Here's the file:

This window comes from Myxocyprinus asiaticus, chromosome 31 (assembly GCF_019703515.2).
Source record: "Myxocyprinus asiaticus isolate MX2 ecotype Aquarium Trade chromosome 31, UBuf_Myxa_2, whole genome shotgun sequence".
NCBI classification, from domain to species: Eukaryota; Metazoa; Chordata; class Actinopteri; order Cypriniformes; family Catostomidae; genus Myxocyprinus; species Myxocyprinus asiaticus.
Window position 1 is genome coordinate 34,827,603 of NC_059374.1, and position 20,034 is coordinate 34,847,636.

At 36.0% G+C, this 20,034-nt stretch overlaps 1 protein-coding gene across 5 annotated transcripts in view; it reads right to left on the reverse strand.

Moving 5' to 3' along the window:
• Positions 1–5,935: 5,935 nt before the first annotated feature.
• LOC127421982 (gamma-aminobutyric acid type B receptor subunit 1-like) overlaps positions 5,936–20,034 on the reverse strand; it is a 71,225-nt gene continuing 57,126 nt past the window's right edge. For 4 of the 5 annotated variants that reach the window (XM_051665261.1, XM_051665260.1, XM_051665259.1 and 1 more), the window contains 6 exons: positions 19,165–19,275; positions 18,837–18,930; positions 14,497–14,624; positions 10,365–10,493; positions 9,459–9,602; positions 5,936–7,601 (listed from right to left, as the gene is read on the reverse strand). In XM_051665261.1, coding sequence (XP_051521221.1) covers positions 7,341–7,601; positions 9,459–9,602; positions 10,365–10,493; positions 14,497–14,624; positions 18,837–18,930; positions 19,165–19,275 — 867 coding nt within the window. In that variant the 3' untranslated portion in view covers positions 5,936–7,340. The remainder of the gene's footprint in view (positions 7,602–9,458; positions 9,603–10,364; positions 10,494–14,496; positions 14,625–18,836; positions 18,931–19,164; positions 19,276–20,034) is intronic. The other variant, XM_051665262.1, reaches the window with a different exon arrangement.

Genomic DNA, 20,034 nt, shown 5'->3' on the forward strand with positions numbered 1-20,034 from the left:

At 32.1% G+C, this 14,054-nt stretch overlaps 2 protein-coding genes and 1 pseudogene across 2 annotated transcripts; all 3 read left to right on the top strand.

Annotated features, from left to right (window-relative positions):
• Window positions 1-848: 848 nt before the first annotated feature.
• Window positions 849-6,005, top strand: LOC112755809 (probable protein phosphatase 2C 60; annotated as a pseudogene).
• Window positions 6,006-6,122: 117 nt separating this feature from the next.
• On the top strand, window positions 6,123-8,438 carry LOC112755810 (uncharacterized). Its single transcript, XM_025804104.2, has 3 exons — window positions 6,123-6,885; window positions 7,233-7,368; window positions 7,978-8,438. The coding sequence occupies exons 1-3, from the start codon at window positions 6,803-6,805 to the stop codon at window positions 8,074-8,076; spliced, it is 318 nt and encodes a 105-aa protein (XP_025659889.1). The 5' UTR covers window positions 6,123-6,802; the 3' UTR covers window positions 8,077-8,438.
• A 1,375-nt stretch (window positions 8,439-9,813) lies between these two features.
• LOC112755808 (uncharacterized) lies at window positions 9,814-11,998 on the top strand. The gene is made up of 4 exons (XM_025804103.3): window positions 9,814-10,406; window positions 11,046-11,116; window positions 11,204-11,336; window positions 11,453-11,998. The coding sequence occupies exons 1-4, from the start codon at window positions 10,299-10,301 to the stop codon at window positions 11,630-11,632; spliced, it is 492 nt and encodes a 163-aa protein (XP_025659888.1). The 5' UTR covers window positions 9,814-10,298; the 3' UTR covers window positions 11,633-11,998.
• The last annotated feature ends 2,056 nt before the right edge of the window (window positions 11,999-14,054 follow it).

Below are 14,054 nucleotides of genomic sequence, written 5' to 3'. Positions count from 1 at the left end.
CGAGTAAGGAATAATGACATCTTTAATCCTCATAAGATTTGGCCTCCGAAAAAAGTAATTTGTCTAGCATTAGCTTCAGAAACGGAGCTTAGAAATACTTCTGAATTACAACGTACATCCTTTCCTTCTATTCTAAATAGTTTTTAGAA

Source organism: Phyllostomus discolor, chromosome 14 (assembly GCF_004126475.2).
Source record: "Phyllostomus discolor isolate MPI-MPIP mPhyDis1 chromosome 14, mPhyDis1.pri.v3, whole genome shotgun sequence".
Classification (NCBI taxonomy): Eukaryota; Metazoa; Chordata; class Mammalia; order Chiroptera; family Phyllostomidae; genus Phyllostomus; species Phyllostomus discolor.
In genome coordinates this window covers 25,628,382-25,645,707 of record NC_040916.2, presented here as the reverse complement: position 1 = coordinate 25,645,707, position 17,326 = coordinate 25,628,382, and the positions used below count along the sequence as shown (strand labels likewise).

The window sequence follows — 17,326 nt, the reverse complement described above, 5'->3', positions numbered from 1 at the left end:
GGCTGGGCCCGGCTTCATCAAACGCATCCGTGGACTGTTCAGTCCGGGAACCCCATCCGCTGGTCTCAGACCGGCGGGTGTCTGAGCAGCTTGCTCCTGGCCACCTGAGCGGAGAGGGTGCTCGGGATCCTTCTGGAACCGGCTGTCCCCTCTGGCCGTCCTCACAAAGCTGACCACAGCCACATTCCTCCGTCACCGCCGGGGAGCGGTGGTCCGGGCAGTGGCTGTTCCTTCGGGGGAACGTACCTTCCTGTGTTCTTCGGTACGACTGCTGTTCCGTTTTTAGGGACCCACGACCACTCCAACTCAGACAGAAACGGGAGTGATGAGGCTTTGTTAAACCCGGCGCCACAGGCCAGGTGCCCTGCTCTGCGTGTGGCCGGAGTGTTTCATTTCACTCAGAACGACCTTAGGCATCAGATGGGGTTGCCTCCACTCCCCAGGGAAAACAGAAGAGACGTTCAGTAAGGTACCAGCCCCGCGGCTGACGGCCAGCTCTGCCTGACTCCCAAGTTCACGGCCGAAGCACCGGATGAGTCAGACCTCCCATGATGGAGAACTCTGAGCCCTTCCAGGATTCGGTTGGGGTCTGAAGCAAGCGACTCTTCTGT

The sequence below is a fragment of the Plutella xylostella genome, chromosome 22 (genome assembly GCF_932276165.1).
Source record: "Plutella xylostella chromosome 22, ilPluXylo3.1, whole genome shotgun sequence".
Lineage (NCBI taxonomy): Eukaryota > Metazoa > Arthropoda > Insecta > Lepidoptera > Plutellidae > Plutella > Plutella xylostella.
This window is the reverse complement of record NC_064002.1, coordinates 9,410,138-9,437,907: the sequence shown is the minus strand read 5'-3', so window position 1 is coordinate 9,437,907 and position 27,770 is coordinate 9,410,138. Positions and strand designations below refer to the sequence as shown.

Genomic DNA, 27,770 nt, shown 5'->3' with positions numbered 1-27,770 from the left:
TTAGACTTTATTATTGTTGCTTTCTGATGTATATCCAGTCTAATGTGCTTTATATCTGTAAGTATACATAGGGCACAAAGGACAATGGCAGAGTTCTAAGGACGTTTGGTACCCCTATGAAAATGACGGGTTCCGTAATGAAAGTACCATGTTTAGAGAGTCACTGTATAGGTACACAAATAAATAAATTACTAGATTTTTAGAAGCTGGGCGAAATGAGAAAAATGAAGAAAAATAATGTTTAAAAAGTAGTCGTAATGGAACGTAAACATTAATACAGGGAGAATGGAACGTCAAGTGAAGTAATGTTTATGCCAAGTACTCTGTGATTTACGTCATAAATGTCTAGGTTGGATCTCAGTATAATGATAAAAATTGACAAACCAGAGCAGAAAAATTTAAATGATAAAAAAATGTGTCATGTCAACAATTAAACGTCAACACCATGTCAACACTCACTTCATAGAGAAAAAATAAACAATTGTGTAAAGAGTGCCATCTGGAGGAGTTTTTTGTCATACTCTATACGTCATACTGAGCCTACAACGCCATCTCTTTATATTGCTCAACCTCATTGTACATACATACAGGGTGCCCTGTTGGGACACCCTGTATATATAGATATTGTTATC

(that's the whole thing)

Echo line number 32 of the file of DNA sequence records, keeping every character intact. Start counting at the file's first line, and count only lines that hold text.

TTAGACTTTATTATTGTTGCTTTCTGATGTATATCCAGTCTAATGTGCTTTATATCTGTAAGTATACATAGGGCACAAAGGACAATGGCAGAGTTCTAAGGACGTTTGGTACCCCTATGAAAATGACGGGTTCCGTAATGAAAGTACCATGTTTAGAGAGTCACTGTATAGGTACACAAATAAATAAATTACTAGATTTTTAGAAGCTGGGCGAAATGAGAAAAATGAAGAAAAATAATGTTTAAAAAGTAGTCGTAATGGAACGTAAACATTAATACAGGGAGAATGGAACGTCAAGTGAAGTAATGTTTATGCCAAGTACTCTGTGATTTACGTCATAAATGTCTAGGTTGGATCTCAGTATAATGATAAAAATTGACAAACCAGAGCAGAAAAATTTAAATGATAAAAAAATGTGTCATGTCAACAATTAAACGTCAACACCATGTCAACACTCACTTCATAGAGAAAAAATAAACAATTGTGTAAAGAGTGCCATCTGGAGGAGTTTTTTGTCATACTCTATACGTCATACTGAGCCTACAACGCCATCTCTTTATATTGCTCAACCTCATTGTACATACATACAGGGTGCCCTGTTGGGACACCCTGTATATATAGATATTGTTATC